There are many ways to measure success as a writer. It's NaNoWriMo throughout November, and for many a writer success will be measured by word count. Those who hit (or even surpass) the 50,000 word goal will know they have met with success.
For some, it's finishing that first draft.
Others view success as signing with an agent. Or signing publishing contract. Doesn't becoming a published author (which is the correct term for a writer who has published a book length work. Only published book writers are authors. Funny, huh?) mean success? I guess it does.
The funny thing about the world of publishing is that the very moment a writer clears one hurdle she will immediately be confronted by another, larger hurdle. Even multi-published authors face them. It's tempting to believe that with a few books under your belt, you're going to be able to keep writing and keep being published. That could happen, but more often than not, a writer will end up with two books published and then they fade from public eye. Low sales figures on two books is enough to kill a promising writer's career.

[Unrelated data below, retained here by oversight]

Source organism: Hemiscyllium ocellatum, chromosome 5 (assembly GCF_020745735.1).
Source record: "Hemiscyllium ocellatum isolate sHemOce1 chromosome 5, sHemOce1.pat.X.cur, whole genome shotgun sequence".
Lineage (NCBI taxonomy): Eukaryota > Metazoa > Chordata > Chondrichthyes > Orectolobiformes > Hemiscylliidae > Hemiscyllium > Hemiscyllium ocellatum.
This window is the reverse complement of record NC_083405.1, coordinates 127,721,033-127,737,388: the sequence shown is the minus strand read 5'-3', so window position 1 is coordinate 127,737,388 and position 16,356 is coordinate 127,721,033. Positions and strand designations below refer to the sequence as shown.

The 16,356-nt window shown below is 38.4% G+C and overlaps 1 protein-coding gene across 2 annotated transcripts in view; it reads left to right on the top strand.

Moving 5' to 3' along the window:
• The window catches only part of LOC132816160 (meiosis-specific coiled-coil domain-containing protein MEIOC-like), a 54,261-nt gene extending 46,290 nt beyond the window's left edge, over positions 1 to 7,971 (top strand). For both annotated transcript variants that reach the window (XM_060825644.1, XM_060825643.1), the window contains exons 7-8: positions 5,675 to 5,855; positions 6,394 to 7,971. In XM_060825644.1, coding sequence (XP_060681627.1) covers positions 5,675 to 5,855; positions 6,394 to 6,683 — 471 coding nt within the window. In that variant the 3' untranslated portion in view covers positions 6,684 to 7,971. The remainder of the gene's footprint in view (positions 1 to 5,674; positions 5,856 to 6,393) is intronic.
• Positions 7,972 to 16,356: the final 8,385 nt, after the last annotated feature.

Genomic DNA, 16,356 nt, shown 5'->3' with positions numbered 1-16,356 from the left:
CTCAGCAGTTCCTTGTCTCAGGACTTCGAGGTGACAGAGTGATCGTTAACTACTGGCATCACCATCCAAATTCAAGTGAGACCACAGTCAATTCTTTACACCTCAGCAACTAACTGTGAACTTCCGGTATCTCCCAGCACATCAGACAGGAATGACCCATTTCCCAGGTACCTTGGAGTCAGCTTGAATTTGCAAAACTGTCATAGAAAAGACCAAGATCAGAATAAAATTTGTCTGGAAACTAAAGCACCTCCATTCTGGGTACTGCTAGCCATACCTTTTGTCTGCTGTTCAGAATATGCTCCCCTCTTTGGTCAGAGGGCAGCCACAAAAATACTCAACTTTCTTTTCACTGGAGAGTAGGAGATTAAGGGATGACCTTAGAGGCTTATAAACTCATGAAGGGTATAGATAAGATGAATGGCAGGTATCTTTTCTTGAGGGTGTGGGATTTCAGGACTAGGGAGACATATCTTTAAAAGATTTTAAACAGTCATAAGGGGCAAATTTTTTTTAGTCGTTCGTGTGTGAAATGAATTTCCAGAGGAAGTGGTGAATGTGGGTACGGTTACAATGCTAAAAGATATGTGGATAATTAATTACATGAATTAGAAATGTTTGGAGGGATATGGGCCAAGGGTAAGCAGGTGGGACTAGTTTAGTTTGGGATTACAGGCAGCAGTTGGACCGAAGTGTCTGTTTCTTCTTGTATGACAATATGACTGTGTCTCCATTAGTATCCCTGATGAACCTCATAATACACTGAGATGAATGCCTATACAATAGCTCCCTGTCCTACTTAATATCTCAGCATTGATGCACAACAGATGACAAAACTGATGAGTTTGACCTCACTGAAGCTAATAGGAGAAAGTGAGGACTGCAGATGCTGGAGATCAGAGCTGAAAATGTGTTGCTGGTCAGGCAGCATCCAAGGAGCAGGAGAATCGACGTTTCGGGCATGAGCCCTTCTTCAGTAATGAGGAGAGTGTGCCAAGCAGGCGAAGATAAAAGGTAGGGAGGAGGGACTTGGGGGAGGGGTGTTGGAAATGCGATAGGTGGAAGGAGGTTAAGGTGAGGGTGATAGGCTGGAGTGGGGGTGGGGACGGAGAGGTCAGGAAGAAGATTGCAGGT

I know many writers who say they aren't writing for publication, that they just want to see if they can finish a book. I'm always a bit relived when I hear them say this. Relived for them. The world of publishing is difficult to break into, and it's even harder to remain.
Unless we're certain of our goals, and are able to hold fast to them regardless of our fortunes, this business will crush us.
Writers are tender souls. We tip-toe through the rooms of life trying not to disturb anything so that we might observe the world as it is and then write it all down in story form. We love art for the sake of art.
And deep down inside—in that place we dare not think too much about and certainly don't show to others—we very much believe we can become, if not fabulously famous, at least steady with enough published books to our name that we can create small waves of excitement in the right crowd. But that's not why we write. Heavens no. Absolutely not.
Maybe a little.
I want to be
so I can be
What good is my
when I am
Are you writing for the bliss of art alone? Or does some part of you reach for publication, maybe even becoming a known name? How do you measure your success?